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Jo Swinson rules herself out of Liberal Democrat leadership race

The overwhelming favourite to be the next Lib Dem leader has decided not to stand

Tom Peck
Sunday 18 June 2017 17:50 BST
Jo Swinson has confirmed she will not stand
Jo Swinson has confirmed she will not stand (Getty)

The overwhelming favourite in the Liberal Democrat leadership contest has decided not to stand.

Jo Swinson, the newly elected MP for East Dunbartonshire, was considered to have the backing of 57 per cent of the Lib Dem membership, with no other potential candidate polling above 15 per cent.

But in a blogpost for Lib Dem Voice, Ms Swinson declared she would stand for the deputy leadership instead.

Ms Swinson said she was “touched and flattered” that so many colleagues had encouraged her to run for leadership of the party, but added: “Being the leader of a political party is a unique and all-encompassing job, even more than the roles of MP and minister that I have undertaken before. It should not be done simply to achieve status, to make a point, or to please others.

“Feminist that I am, I have of course wondered what a bloke in my position would do. It’s obvious. Most blokes in my shoes would run for leader like a shot. It’s true that my many years of encouraging women to have the confidence to go for that exciting new role have taught me that women often don’t go for things when they should. But just as often I have observed men going for the promotion when they shouldn’t. Just because a man would do it doesn’t make it the right thing to do.”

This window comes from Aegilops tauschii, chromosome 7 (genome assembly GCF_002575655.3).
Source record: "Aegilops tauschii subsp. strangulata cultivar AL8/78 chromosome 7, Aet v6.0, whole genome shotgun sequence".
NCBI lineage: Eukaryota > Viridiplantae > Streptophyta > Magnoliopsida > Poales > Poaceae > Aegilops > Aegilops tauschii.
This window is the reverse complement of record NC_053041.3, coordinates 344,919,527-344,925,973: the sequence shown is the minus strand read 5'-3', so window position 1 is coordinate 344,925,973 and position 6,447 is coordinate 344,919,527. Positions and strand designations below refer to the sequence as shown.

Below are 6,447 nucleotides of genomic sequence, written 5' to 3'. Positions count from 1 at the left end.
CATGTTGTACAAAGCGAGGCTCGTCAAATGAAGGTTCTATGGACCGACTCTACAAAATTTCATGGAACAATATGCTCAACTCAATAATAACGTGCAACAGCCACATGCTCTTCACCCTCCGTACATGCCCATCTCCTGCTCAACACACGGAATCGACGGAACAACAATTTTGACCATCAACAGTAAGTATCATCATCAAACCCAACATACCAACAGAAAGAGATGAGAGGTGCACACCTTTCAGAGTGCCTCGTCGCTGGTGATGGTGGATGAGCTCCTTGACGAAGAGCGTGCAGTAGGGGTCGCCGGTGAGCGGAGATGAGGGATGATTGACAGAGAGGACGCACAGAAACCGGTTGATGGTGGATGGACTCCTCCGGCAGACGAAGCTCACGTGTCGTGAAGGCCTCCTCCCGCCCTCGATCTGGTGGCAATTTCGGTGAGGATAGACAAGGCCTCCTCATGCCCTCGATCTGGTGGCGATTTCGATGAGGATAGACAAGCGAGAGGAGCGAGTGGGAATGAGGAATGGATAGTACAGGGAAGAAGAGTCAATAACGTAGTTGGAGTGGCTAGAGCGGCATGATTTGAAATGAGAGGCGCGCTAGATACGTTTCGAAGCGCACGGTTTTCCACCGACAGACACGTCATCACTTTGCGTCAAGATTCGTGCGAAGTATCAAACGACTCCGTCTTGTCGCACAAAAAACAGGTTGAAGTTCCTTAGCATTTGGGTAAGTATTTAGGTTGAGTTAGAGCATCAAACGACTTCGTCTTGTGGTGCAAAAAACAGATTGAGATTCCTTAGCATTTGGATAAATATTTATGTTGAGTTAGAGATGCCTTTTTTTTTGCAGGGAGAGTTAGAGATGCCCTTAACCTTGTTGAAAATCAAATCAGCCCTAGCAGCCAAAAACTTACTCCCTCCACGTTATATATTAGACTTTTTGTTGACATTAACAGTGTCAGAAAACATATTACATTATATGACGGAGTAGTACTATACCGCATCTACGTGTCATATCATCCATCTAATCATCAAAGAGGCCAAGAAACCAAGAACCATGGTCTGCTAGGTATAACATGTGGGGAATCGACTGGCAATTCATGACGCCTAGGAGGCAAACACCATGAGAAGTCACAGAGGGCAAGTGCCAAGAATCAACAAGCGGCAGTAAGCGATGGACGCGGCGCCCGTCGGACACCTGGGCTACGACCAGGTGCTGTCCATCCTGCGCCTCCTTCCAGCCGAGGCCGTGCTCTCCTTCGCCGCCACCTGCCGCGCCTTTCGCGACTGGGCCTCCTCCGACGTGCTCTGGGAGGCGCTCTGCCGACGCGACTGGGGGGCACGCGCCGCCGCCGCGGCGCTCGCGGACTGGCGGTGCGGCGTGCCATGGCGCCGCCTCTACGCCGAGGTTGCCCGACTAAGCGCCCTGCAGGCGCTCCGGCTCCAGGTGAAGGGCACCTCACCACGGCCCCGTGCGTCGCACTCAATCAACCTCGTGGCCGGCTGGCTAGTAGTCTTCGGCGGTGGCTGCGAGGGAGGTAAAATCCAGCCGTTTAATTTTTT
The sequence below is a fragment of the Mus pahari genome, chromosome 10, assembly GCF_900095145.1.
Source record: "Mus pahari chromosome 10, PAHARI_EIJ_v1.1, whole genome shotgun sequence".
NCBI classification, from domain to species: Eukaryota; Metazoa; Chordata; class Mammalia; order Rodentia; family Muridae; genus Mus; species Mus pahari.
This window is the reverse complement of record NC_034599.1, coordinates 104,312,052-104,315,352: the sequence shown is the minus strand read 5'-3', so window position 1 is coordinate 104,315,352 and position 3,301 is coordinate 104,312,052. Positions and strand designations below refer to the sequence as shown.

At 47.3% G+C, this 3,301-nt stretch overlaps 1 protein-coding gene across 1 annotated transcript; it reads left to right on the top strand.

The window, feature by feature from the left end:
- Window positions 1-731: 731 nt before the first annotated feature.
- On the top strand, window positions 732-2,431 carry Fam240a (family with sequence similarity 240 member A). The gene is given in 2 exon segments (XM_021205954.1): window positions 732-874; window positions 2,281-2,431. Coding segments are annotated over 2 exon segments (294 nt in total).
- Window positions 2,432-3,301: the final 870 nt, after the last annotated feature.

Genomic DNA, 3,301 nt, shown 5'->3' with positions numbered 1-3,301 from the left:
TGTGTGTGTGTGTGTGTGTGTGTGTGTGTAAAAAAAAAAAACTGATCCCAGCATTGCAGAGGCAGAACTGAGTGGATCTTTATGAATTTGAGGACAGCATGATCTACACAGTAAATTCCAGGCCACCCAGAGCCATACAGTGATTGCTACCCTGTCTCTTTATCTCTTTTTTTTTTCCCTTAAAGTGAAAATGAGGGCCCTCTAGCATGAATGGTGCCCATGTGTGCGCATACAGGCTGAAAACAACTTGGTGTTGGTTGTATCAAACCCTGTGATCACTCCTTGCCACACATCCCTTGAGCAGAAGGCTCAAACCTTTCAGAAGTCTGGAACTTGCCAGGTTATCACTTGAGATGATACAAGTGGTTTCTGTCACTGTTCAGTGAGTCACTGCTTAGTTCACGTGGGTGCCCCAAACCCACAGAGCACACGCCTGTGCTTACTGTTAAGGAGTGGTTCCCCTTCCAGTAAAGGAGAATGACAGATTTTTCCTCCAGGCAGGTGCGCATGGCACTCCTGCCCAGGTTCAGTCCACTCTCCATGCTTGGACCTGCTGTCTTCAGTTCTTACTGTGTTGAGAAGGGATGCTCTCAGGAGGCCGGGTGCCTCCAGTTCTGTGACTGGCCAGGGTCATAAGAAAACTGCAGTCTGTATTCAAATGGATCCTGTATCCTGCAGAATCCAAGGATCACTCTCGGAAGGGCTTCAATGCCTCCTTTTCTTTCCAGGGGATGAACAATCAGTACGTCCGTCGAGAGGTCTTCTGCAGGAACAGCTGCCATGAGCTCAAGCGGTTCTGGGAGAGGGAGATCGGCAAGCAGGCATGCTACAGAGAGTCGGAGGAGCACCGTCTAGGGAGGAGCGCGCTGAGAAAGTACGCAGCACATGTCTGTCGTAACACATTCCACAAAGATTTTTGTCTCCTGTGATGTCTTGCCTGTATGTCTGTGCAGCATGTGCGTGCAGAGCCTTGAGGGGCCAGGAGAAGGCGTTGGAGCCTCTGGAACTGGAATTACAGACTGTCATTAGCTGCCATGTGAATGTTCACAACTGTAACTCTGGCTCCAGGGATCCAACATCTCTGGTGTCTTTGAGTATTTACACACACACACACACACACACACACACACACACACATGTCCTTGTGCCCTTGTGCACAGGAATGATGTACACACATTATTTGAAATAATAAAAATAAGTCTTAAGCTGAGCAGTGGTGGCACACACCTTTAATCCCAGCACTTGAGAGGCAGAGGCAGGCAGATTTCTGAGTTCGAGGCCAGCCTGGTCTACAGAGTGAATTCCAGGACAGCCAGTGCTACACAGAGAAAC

It means the contest is likely to be fought between Sir Ed Davey, Sir Vince Cable and Norman Lamb. Norman Lamb told BBC Question Time on Thursday he was “thinking about it”, while Vince Cable told The Independent he had ruled nothing out. It is possible either Sir Ed or Sir Vince will step aside for the other.

Senior figures in the party have suggested that either of these three figures could win the leadership contest, and much will now depend on the campaign, and who can set out the clearest vision for how the Liberal Democrats position themselves in a highly unusual political landscape, and who can best rebuild their base from the catastrophe of the 2015 election.

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